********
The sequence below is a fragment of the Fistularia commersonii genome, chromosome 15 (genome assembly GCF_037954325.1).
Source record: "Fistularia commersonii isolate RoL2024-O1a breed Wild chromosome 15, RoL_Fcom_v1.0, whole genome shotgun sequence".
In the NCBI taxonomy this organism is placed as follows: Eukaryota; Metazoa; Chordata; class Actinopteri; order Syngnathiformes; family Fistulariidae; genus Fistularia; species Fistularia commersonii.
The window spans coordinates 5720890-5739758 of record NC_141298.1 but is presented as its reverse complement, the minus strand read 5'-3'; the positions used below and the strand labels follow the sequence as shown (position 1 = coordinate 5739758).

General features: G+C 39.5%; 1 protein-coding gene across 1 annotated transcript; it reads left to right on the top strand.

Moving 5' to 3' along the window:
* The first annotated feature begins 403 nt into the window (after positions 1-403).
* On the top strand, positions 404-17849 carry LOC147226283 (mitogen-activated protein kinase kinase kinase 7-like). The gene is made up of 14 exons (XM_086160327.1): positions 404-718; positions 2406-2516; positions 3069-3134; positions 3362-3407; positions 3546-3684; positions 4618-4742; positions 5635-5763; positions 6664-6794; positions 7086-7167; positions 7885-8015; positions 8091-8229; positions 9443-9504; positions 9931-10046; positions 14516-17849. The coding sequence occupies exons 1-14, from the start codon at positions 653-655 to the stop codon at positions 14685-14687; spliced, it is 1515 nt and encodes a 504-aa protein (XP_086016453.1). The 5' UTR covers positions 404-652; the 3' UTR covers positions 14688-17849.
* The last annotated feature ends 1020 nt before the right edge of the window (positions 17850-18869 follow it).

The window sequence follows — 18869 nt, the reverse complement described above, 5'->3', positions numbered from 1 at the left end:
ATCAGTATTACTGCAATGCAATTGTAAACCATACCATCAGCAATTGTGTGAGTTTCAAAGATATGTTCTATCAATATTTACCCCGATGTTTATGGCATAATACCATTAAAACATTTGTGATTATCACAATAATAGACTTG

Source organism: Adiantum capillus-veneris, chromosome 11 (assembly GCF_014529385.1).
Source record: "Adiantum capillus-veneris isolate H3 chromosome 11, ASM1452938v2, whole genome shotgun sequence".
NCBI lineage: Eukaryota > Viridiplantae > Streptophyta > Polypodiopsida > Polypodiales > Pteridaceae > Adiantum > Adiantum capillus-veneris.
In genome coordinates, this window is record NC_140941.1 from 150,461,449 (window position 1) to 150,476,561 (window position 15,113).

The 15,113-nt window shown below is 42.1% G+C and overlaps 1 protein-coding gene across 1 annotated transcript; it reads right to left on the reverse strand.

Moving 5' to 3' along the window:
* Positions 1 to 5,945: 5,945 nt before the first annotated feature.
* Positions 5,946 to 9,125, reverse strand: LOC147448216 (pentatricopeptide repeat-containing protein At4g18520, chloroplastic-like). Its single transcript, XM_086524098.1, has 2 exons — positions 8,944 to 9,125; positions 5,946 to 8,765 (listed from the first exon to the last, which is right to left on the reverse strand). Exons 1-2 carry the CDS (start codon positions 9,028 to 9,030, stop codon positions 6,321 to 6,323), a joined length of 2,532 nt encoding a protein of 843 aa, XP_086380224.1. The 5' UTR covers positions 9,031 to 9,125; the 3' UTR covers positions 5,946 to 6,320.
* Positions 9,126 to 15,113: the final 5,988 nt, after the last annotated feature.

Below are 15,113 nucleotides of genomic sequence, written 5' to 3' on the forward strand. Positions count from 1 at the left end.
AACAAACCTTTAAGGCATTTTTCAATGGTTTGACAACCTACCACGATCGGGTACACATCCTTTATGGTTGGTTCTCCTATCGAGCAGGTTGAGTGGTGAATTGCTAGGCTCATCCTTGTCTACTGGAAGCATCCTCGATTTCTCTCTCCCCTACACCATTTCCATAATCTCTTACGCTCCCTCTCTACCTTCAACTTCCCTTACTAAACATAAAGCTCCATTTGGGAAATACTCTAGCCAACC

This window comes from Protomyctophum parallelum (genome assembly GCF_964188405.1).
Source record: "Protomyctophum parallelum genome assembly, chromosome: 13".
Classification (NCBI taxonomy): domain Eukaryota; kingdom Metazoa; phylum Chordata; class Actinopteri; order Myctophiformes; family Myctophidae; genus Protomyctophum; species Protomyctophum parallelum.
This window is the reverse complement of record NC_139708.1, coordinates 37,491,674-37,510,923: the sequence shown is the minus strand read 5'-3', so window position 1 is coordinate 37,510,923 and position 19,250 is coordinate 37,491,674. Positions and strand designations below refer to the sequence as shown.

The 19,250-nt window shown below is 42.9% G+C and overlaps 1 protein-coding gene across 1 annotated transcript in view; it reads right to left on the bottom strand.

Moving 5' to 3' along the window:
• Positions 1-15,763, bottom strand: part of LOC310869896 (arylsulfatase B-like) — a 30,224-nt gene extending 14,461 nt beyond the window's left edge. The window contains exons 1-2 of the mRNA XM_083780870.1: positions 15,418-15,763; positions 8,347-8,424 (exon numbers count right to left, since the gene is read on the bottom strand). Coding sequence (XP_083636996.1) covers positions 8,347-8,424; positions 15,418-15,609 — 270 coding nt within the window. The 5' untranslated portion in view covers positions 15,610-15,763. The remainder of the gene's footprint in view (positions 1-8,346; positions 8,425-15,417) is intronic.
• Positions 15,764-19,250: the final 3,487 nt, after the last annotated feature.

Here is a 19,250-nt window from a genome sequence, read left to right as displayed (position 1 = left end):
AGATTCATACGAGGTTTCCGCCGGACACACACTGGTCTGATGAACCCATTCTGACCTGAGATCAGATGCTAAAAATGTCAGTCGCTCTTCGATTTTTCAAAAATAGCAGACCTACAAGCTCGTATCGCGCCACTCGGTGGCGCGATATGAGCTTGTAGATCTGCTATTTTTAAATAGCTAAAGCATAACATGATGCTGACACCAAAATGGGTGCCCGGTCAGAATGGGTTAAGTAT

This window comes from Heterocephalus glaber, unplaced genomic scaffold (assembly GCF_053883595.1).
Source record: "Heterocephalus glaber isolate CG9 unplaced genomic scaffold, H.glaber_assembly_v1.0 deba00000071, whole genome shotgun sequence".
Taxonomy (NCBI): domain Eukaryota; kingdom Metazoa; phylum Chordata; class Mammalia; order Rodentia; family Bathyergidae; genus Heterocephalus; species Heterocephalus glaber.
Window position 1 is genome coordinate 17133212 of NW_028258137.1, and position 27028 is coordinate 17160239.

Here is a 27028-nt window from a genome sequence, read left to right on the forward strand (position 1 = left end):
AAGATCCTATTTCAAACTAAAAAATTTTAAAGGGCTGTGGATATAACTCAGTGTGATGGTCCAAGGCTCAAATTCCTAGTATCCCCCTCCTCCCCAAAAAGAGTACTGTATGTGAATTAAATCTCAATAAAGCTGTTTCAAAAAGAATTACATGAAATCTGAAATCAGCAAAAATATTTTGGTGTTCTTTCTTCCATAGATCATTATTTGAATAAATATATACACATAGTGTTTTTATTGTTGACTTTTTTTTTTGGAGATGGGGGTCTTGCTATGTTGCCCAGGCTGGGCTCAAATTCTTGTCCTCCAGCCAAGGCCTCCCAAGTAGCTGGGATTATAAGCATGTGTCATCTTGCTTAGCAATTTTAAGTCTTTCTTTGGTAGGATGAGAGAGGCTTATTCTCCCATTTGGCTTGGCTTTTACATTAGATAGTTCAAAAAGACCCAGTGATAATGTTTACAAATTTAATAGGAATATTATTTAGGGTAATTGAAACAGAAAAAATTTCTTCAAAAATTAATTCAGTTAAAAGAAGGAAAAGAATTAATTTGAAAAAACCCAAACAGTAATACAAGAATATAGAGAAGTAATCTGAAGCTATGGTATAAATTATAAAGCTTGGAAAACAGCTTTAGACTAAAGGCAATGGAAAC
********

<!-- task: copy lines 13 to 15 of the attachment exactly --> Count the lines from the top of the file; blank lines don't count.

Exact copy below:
Source record: "Adiantum capillus-veneris isolate H3 chromosome 11, ASM1452938v2, whole genome shotgun sequence".
NCBI lineage: Eukaryota > Viridiplantae > Streptophyta > Polypodiopsida > Polypodiales > Pteridaceae > Adiantum > Adiantum capillus-veneris.
In genome coordinates, this window is record NC_140941.1 from 150,461,449 (window position 1) to 150,476,561 (window position 15,113).